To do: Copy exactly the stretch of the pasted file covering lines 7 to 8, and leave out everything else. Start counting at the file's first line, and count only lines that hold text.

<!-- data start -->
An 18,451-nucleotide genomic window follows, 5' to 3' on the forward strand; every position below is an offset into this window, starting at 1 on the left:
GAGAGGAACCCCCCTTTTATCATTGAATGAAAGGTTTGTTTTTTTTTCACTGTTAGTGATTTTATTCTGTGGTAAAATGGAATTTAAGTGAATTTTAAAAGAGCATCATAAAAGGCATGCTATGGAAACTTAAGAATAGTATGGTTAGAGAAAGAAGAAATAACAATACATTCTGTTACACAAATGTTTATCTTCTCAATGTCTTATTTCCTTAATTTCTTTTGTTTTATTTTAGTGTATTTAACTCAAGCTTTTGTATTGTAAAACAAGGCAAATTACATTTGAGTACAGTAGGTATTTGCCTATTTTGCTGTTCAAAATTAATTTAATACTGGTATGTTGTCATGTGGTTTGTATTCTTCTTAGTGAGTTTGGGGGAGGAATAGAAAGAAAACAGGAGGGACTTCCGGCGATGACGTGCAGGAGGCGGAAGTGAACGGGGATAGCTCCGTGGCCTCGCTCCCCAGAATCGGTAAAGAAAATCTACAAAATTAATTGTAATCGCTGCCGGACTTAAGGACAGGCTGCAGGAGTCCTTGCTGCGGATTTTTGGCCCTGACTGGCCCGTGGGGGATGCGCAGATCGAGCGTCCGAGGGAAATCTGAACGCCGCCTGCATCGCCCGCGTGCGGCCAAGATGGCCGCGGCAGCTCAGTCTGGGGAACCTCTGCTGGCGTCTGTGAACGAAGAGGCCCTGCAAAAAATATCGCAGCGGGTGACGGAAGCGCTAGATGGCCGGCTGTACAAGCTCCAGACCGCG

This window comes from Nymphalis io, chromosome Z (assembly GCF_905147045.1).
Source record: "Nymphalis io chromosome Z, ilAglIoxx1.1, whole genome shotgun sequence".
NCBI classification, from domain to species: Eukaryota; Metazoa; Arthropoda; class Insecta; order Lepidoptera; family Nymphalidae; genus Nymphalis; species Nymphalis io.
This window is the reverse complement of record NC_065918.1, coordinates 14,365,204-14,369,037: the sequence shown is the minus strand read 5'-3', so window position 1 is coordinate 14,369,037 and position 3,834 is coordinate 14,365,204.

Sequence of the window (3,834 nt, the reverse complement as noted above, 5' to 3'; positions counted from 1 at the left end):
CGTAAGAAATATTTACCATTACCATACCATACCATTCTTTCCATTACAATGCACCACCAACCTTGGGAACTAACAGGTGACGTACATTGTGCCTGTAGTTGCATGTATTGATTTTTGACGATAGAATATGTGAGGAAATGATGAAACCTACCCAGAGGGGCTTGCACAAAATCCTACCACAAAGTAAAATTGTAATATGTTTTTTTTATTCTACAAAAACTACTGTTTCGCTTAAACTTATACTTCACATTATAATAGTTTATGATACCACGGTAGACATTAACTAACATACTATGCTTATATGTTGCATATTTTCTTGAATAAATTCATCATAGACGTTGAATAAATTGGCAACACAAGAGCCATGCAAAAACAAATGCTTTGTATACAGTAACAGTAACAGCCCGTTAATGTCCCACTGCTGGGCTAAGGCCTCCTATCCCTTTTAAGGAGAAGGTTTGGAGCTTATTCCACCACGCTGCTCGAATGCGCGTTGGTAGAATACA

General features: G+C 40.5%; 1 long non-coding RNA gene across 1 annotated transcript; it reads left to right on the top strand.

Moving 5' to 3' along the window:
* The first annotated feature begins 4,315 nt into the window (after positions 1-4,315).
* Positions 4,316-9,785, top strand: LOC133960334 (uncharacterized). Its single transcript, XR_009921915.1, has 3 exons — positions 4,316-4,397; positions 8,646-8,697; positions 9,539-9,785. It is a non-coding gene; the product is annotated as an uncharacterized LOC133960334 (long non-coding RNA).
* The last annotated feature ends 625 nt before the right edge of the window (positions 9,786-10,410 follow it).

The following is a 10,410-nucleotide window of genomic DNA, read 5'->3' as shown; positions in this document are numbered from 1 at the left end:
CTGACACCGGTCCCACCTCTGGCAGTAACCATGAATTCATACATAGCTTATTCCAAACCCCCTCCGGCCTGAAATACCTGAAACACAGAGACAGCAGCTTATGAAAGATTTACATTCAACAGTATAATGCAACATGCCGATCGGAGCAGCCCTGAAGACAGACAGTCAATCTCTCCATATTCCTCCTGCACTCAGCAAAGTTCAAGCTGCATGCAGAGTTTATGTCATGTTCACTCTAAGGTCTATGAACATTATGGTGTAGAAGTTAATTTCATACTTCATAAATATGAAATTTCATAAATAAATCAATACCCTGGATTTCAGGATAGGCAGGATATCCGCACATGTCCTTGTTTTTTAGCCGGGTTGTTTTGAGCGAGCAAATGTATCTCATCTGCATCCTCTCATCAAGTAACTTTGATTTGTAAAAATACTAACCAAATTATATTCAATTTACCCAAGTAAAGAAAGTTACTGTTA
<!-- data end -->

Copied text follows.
Sequence of the window (3,834 nt, the reverse complement as noted above, 5' to 3'; positions counted from 1 at the left end):
CGTAAGAAATATTTACCATTACCATACCATACCATTCTTTCCATTACAATGCACCACCAACCTTGGGAACTAACAGGTGACGTACATTGTGCCTGTAGTTGCATGTATTGATTTTTGACGATAGAATATGTGAGGAAATGATGAAACCTACCCAGAGGGGCTTGCACAAAATCCTACCACAAAGTAAAATTGTAATATGTTTTTTTTATTCTACAAAAACTACTGTTTCGCTTAAACTTATACTTCACATTATAATAGTTTATGATACCACGGTAGACATTAACTAACATACTATGCTTATATGTTGCATATTTTCTTGAATAAATTCATCATAGACGTTGAATAAATTGGCAACACAAGAGCCATGCAAAAACAAATGCTTTGTATACAGTAACAGTAACAGCCCGTTAATGTCCCACTGCTGGGCTAAGGCCTCCTATCCCTTTTAAGGAGAAGGTTTGGAGCTTATTCCACCACGCTGCTCGAATGCGCGTTGGTAGAATACA